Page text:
We Will Be Different! Ageism and the Temporal Construction of Old Age

Håkan Jönson; PhD

Disclosures

Gerontologist. 2013;53(2):198-204. 

In This Article

The Dubious Trump Card of Antiageism

It is easy to understand why gerontologists, popular writers on aging, and organizations such as the AARP (formerly the American Association of Retired Persons) have participated in the temporal construction of old age and older people. From a narrative perspective, such agents have gained legitimacy from "telling the truth" about older people to a society that is characterized by hostility and misconceptions (Green, 1993).

Seventy years ago, Gumpert (1944:vi) claimed that older people "look quite different" from older people a generation before, and "they will look younger and healthier still a generation from now." The problem, Gumpert stated in 1944, is that society is slow to react to change. It fails to abandon superstitions and traditions that no longer correspond to reality. Gumperts' book was quickly translated into several languages; in a review 1947 the magazine of the leading Swedish pensioners' organization saluted his description of a "new" old age and expressed concerns about the effect of lagging images (People's Pensioner, 1947). The problem described by Gumpert has later been referred to as a "cultural lag" or a "hangover from a previous era when such negative views of elders were more realistic" (Palmore, 1990:86). According to Calhoun (1978), the problem of lagging images was generally recognized among gerontologists during the 1950s. The revelation of the cultural lag has become a trump card within antiageism for the simple reason that it points to a credible cause and a positive solution to the problem: a misunderstanding that can be corrected with factual information. The health, mental abilities, financial security, social activity, and life satisfaction of older people has increased, but "most people have not heard the good news" (Palmore, 1990:86). The struggle to update images of old age has appeared in many arenas of society (Calhoun, 1978; SOU, 2003:91).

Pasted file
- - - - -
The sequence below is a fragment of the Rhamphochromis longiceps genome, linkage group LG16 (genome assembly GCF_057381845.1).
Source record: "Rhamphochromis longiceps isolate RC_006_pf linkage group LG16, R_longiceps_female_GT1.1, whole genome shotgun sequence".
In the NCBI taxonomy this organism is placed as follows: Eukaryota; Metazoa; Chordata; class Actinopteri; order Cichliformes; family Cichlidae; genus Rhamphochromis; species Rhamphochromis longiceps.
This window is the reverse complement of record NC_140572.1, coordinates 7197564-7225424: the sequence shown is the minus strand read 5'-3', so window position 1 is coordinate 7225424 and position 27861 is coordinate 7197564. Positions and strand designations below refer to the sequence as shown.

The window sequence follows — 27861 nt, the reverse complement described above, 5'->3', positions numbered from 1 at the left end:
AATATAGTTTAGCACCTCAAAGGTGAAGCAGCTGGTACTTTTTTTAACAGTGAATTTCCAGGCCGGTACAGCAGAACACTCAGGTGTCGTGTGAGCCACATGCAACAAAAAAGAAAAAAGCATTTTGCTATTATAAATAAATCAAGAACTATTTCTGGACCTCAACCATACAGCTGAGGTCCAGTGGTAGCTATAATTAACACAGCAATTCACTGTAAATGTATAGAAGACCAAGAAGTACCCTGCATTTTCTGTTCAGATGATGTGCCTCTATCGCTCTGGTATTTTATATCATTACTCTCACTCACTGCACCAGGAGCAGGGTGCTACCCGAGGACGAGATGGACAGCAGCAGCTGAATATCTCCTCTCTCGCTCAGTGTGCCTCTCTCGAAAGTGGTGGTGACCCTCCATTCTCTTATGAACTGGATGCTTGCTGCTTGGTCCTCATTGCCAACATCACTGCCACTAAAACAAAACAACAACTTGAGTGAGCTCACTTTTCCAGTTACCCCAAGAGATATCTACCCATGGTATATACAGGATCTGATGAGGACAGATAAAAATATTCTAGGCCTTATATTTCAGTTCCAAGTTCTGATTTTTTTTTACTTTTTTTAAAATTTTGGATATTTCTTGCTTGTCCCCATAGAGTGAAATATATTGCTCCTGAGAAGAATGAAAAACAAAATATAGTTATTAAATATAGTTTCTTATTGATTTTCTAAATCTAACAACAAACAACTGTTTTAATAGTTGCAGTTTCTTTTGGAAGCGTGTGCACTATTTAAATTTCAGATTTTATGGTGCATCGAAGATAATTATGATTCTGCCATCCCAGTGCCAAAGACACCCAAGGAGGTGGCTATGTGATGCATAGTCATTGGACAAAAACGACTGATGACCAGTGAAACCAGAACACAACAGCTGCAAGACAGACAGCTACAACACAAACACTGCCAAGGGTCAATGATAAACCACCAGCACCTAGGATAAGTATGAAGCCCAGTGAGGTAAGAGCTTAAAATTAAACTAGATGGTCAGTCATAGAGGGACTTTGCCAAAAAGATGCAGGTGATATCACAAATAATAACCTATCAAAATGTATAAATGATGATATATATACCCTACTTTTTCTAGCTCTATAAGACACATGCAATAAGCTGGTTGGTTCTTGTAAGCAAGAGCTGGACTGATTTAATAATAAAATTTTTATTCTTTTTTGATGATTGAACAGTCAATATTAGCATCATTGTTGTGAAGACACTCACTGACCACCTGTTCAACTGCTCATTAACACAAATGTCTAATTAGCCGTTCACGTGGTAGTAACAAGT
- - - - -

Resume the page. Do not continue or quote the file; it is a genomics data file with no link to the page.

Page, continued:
Critical gerontologists such as Cohen (1988) and Minkler (1990) have noted that positive images of old age as a period of independence and self-fulfillment may free the healthy majority of older people from the stigma of frailty, but at the cost of an increased stigma surrounding those who are truly dependent. The temporal construction of old age and older people has a similar capacity of creating dual images. In one version, present and future are brought together in categories such as "the new old," and society is urged to adjust and prepare by immediately introducing improvements. Older people of the past are cast as the true out-group, as people who were indeed frail, dependent, passive, humbled, and were part of a past society. Such claims have probably improved images of older people, making "them" more like "us."

In another version, older people of the present become representatives of a kind of a problematic "old age as it has been so far;" a population used as a negative reference group for the coming new old. A Swedish government investigation on old age policies (SOU, 2003:91) uses the present (2003) situation to pose questions about the aging baby boomer generation: "Will they adopt the "pensioner's role" that has been shaped, or will they rather just have a pension and live their lives in opposition to expectations on how one should act after retirement? And is society ready to meet their new demands and initiatives?" Images of baby boomers as demanding are not entirely positive (Hudson & Gonyea, 2012). Still, it could be argued that questions like these attribute problem status to pensioners and care users of the past/present, associating them with a restricting role and a lack of capacity to take initiatives.

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